I climbed Mt. Garfield for the first time seven years ago, on my 41st birthday, about a year after moving to Grand Junction. My children were younger then, 8 and 10, and I knew it would be challenging for them. Heck, it was challenging for me. But as we got it accomplished I remember telling my family that I wanted to do this same hike every year on my birthday. Doing so would prove to myself that I was still young and healthy and willing to have some fun in life.
Of course, I haven’t been able to climb Mt. Garfield every year on or near my birthday. My birthday’s in January and it snows around here and Mt. Garfield has a few treacherous spots. And there were years when climbing Garfield wasn’t a priority. I think I’ve climbed it four times now for my birthday, counting this year, and on numerous occasions during the spring, summer, and fall months.
But Saturday’s climb was just epic. For starters, there was a group of nearly 20 of us–my daughters, Jim, and so many good friends. Friends who enrich my life in small but priceless ways and made my day all the more special, friends who think climbing a steep, slippery mountain sounds fun, friends who show up despite the freshly fallen show and daunting weather.
The weather. Yes, the weather was another factor that contributed to the grandeur of the day.
When I awoke that morning, big juicy flakes were falling outside my window. It wasn’t cold. 25 degrees. A wonderful hiking temperature, really. But I couldn’t see Mt. Garfield, which, as you know, on most days is a prominent landmark across the valley.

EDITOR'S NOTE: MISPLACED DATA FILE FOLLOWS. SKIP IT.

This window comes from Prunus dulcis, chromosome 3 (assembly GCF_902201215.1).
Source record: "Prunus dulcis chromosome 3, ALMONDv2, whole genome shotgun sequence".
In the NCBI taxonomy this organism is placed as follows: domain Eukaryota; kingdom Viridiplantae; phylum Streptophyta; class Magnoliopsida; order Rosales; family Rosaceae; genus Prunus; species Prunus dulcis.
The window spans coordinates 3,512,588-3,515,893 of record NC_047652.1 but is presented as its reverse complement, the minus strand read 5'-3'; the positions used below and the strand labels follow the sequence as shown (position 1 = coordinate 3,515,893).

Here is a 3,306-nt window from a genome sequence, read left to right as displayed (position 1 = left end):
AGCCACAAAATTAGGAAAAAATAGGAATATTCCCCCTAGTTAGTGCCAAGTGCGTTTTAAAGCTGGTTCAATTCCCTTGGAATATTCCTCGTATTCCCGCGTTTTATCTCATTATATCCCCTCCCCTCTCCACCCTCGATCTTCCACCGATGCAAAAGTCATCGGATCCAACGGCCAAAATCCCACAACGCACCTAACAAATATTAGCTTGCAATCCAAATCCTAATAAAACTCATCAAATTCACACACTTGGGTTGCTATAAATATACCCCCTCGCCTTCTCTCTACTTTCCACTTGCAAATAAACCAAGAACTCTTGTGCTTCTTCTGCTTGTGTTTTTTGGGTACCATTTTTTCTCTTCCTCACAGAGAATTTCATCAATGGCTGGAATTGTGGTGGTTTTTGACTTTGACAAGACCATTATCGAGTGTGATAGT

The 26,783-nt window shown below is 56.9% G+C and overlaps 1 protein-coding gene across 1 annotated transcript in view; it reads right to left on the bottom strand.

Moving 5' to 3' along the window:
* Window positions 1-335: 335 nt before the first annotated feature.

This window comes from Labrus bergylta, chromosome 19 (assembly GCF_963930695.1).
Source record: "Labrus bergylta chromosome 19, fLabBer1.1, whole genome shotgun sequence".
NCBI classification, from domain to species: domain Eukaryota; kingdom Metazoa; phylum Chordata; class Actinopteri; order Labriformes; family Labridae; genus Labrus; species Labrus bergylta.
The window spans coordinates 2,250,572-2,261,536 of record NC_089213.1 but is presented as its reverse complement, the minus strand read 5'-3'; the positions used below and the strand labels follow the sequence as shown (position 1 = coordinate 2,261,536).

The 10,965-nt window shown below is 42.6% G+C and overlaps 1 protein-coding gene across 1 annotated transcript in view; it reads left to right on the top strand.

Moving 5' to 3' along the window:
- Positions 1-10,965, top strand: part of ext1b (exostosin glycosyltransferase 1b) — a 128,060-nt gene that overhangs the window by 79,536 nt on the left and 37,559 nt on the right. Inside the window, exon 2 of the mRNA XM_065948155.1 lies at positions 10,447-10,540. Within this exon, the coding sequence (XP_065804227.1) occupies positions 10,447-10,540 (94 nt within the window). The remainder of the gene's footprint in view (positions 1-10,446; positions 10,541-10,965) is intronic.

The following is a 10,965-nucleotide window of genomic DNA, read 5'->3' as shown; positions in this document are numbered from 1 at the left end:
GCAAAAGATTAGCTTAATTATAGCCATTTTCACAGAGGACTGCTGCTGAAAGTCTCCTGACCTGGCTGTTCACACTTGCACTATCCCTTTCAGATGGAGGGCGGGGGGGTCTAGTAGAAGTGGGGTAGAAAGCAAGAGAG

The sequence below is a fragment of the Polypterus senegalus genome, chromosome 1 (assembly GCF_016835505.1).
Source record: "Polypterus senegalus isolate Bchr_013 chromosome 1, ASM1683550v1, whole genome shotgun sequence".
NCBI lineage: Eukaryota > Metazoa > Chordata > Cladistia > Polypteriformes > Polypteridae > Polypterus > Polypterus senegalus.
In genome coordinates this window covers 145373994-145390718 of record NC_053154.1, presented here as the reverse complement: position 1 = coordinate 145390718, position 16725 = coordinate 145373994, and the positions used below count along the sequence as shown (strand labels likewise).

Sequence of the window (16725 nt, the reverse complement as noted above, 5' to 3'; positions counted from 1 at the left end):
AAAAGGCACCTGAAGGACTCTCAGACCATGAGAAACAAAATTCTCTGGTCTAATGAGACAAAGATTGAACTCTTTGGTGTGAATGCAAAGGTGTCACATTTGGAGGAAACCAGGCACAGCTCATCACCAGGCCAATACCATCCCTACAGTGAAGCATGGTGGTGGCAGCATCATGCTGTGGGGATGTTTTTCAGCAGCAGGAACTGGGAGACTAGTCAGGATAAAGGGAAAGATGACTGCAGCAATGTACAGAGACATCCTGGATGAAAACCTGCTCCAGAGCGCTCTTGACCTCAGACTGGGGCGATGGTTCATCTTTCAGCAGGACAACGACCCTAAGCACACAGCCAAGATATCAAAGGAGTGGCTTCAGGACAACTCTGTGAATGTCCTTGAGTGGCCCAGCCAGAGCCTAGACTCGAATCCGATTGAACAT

I sent out a message: The weather is a little iffy and I’ve never hiked Garfield when I can’t even see it, but let’s do this! I can’t call off my birthday hike due to a little weather; that wouldn’t bode well for the year!
The weather made the climb all the more memorable, not just because of the management of layers, hats, and gloves as we moved between sunshine, windy spots, and in and out of clouds, but because of the impact it had on the scenery. The fickle sunlight, low-lying mist, and larger cumulus clouds cast interesting light upon the impressive topography. The colors of the landscape–the dull gray of the clay soil, rusty rock outcroppings and cliff walls, the muted leftover greens of summer’s minimal vegetation–were amplified by the juxtaposing white of the snow fallen just that morning.
And then, of course, there was the timing. It’s the new year and everyone–even if they haven’t made any formal commitments–has plans for self-improvement and living at least a wee bit more than they did last year. There’s good energy in the air when a group of friends embarks up a mountain in the beginning of January.
I’ll let the pictures tell the rest of the story.
I'll never forget this birthday with nearly 20 special friends, including my daughters, who did this not because they were dying to climb a mountain on a snowy Saturday morning over Christmas Break, but because they knew how much it would mean to me to have them along. Because they knew, themselves, how invaluable the memory of the day would be and how accomplishing a feat like this can empower one to go out there and really live the rest of the year.
Thanks, friends. Thanks, family. And a big shout out to life and a new year.
Now, go climb your own mountain.